editorial\(\def\hfill{\hskip 5em}\def\hfil{\hskip 3em}\def\eqno#1{\hfil {#1}}\)

Journal logoBIOLOGICAL
ISSN: 1399-0047

Black sheep among the flock of protein structures


aNational Cancer Institute, Argonne National Laboratory, Biosciences Division, Bldg 202, Room Q142, Argonne, IL 60439, USA, and bSchool of Biological Sciences, University of Auckland, Private Bag 92-019, Auckland, New Zealand

Keywords: Editorial.

The recent announcement made by the University of Alabama at Birmingham (USA) that a number of crystal structures produced in the laboratory of Dr H. M. Krishna Murthy will have to be removed from the Protein Data Bank and retracted from the literature, spread a shockwave among the macromolecular crystallography community. These structures were published over a period of seven years (1999–2006), and included such important proteins as dengue virus protease (1bep , 1df9 , 2qid ), complement component proteins (2hr0 , 1g40 , 1g44 ), vaccinia complement proteins (1rid , 1y8e ), apolipoproteins (1i6l , 2ou1 , 2a01 ), and Taq DNA polymerase (1cmw , 1bgx ). In the past there have been cases in which structures determined by X-ray crystallography have had to be retracted because of errors in data interpretation or in the programs utilized in structure solution. These are understandable, as mistakes do occur. This time, however, it appears that the retracted structures were deliberately fabricated and there is no evidence that any experimental data were actually collected.

This is of course very bad for the credibility of X-ray crystallography. It has always been accepted that diffraction methods, due to the intrinsic interdependence between direct and reciprocal space, give what are arguably the most faithful and difficult-to-manipulate results of all approaches used in structural chemistry and biology. However, the current case shows that, in spite of the existence of many validation methods, it has proved possible to smuggle fraud­ulent structures through the process of manuscript refereeing and PDB deposition. One good point, however, is that flags were raised by vigilant members of the macromolecular crystallography community, who detected some definite abnormalities in the information stored for the incriminated structures in the PDB.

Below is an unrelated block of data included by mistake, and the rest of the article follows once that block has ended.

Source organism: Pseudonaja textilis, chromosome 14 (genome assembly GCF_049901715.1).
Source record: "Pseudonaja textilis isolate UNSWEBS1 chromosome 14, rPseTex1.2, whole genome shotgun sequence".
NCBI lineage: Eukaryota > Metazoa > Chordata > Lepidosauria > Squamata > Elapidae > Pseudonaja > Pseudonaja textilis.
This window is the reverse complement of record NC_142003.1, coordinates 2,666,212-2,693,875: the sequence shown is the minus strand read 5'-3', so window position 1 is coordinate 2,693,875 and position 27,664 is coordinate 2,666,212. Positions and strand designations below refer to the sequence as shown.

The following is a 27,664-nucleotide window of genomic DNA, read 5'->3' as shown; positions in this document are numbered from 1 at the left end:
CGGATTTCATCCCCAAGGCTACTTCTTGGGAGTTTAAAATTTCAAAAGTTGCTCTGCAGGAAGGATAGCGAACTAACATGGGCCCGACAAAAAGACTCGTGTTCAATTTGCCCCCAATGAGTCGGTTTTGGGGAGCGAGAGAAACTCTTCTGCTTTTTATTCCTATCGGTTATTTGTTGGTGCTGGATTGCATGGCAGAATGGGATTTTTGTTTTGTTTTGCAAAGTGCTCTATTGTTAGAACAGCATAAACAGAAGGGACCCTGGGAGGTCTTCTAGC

In a way, this sad story has been possible because of the accelerated progress of protein crystallography. The stream of new protein X-ray structures is now so rapid that it was possible for a few black sheep to sneak through the net of shepherd dogs (referees) and join the flock (PDB). The current situation suggests that more strict validation of X-ray models is required prior to publication, and that the validation data should be made available to the referees and others who evaluate new structures. It is also clear that submission to the PDB of structure-factor amplitudes must be enforced (half of the structures in question were deposited without structure factors, in violation of the rules of the journals and the funding agencies). Efforts are in progress towards these goals on the part of both the PDB and the IUCr. In this context, the current initiatives to store the raw diffraction images, which would give the opportunity for ultimate validation of the structure analyses, have special importance.

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